"McInnis and Booth have assured Mr. Freedman that the restaurant is 'doing fine' but that it was not making much, if any, profit," the suit says.

McInnis, however, said the matter is nothing more than "bookkeeping confusion.”

“There's really no validation of any kind of lawsuit. I wish the guy the best," McInnis said.


Freedman seeks an order that McInnis and Booth have violated their lease. He also seeks damages to be determined at trial.

Eater has published a copy of the 17-page complaint here.

The restaurant opened in June 2014.

Previously on EV Grieve:
Mama's Food Shop closes after 15 years; 'the community nature of the neighborhood has all but vanished'

Rumors: 'Top Chef' alum Jeff McInnis will help revamp former Mama's Food Shop space

Root & Bone announces itself on E. 3rd St.

Friday, March 10, 2017

Report: Former NYU student paralyzed in fall from 2nd Avenue building awarded $29 million in suit

A former NYU student, who was paralyzed after a fall from a fire escape at 82 Second Ave. in 2008, won a $29 million verdict in court this week.

The Post has the details:

Anastasia “Sasha” Klupchak, who was an honors student and varsity soccer player, is guaranteed the $29 million from the building owner East Village Associates after her lawyer struck an unusual deal with defense counsel on Monday.

Called a “high low settlement” the parties agreed that if the jury came back with a verdict that was less than $13 million, the defense would pay $13 million; but if they arrived at a figure over $29 million, the landlord would cough up $29 million.

The pre-verdict deal means the award cannot be appealed.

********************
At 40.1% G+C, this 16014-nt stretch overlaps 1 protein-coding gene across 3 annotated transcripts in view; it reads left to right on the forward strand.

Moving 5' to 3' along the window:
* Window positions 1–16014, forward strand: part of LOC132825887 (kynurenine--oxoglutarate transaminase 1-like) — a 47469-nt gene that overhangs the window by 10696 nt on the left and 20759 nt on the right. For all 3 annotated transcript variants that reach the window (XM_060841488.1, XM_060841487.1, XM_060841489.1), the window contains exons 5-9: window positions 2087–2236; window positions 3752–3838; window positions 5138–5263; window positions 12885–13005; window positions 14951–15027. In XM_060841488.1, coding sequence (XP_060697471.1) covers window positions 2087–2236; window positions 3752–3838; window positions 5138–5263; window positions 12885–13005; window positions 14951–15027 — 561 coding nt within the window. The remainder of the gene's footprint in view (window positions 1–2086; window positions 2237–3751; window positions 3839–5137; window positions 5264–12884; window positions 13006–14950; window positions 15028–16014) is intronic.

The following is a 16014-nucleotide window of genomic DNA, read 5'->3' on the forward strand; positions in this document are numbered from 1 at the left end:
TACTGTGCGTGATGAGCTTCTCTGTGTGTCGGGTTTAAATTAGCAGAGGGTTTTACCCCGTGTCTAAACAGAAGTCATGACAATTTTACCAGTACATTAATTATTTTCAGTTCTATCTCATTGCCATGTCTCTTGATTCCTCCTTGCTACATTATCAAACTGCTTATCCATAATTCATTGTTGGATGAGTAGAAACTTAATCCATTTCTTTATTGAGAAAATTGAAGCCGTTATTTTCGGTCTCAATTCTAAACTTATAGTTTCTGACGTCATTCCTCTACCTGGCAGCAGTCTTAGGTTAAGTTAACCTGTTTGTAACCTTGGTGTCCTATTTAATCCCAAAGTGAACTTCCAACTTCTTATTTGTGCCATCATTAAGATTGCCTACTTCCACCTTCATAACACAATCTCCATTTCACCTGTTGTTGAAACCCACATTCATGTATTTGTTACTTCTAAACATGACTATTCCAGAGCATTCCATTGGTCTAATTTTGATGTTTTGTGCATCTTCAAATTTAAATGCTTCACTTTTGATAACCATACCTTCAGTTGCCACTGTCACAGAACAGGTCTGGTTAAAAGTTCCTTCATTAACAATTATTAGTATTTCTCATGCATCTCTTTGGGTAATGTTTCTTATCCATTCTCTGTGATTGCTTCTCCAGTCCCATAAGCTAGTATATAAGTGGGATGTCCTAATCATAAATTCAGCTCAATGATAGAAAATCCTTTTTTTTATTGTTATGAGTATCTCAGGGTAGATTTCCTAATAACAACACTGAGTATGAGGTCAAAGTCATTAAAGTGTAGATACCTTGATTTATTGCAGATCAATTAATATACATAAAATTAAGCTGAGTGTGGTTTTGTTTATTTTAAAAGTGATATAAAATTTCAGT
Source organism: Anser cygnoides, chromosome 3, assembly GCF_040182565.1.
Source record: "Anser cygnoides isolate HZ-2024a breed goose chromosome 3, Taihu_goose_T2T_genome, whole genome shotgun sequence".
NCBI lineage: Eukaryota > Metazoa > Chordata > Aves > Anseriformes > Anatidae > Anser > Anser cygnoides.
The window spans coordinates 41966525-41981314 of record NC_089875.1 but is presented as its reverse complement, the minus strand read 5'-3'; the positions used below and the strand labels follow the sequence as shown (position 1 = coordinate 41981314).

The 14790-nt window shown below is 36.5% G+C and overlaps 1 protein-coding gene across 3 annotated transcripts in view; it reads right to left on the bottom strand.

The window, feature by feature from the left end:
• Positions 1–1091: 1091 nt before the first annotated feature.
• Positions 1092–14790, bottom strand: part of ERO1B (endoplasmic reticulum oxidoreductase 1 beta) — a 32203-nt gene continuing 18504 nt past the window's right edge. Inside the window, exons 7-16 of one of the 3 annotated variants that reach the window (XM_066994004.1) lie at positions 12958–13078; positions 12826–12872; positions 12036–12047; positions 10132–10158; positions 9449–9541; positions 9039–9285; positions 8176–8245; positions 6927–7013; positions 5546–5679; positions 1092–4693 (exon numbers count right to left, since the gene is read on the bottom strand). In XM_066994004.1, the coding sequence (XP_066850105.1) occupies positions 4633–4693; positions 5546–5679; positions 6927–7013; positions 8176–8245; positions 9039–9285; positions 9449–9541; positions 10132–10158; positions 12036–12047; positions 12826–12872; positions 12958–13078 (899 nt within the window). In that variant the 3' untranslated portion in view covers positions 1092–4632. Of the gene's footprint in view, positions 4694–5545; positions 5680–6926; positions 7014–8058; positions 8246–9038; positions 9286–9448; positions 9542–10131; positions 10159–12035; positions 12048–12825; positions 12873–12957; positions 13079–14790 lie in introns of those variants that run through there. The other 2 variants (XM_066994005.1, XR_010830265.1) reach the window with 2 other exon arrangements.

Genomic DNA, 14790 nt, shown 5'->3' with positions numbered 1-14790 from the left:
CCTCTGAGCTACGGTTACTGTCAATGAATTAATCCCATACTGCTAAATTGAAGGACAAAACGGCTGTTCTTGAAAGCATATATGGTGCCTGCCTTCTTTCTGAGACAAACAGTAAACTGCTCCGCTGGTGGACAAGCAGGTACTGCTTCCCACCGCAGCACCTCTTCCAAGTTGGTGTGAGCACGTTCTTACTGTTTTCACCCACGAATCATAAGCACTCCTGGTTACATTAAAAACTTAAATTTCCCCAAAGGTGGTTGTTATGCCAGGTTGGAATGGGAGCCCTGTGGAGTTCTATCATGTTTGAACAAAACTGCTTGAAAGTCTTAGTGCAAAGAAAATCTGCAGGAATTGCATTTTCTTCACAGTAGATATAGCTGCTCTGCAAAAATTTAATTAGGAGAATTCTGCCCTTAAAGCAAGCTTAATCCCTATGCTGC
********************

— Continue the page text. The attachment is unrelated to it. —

Klupchak, 22 at the time in 2008, was visiting a friend at 82 Second Ave. between Fourth Street and Fifth Street. She and her friend went out on the fire escape to smoke around midnight. When attempting to re-enter the apartment, "she fell through an unguarded opening in the fire escape platform." The 12-foot fall left her paralyzed from the waist down.

The landlord at the time, East Village Associates, was found liable "because a 1949 law prohibited the type of fire escape on the building." One of the six jurors found that Klupchak​ ​"was at least partially responsible for her injuries." She had been drinking on the evening of her fall, and the landlord's attorney said "that she treated the fire escape like a balcony instead of an emergency escape route."

Her attorney, Thomas Moore, noted that there was no provision in the lease that said tenants couldn’t hang out on the fire escape. He also got the landlord, Bernard McElhone of East Village Associates, to admit under cross examination that “tens of thousands of New Yorkers regularly” hang out on the structures.

Klupchak, who went on to pursue a Ph.D. in film studies at Emory, now teaches at Agnes Scott College in Atlanta.

As for the building, Icon Realty bought the property from East Village Associates in January 2013 for $3.1 million. Icon flipped the building in late 2015 to a South Carolina-based investor for $10.9 million.

Google Street View image from 2008

Sunday, March 5, 2017

Report: There's a $10-million lawsuit over use of Great Jones Alley for new development

[EVG file photo]

The 12-floor condoplex with a $30-million penthouse is moving skyward at 688 Broadway between Fourth Street and Great Jones.

The 16-unit project is known as 1 Great Jones Alley, which the developers say will include a "private gated alley" via Great Jones Street...the broker bunting on the sidewalk bridge promises "a private paradise" ...

However, this paradise is currently clouded in a lawsuit. The co-op board of 684 Broadway, the building at the corner of Great Jones with multi-million-dollar condos, is suing the developers of 1 Great Jones Alley.

Here's the Post with details of the $10-million lawsuit over the 137-foot alley:

The developer is “not authorized to remove and/or alter the gate that sits at the entrance to the alley … [and] do not have the right to advertise the alley as ‘private’ to potential buyers,” according to court papers.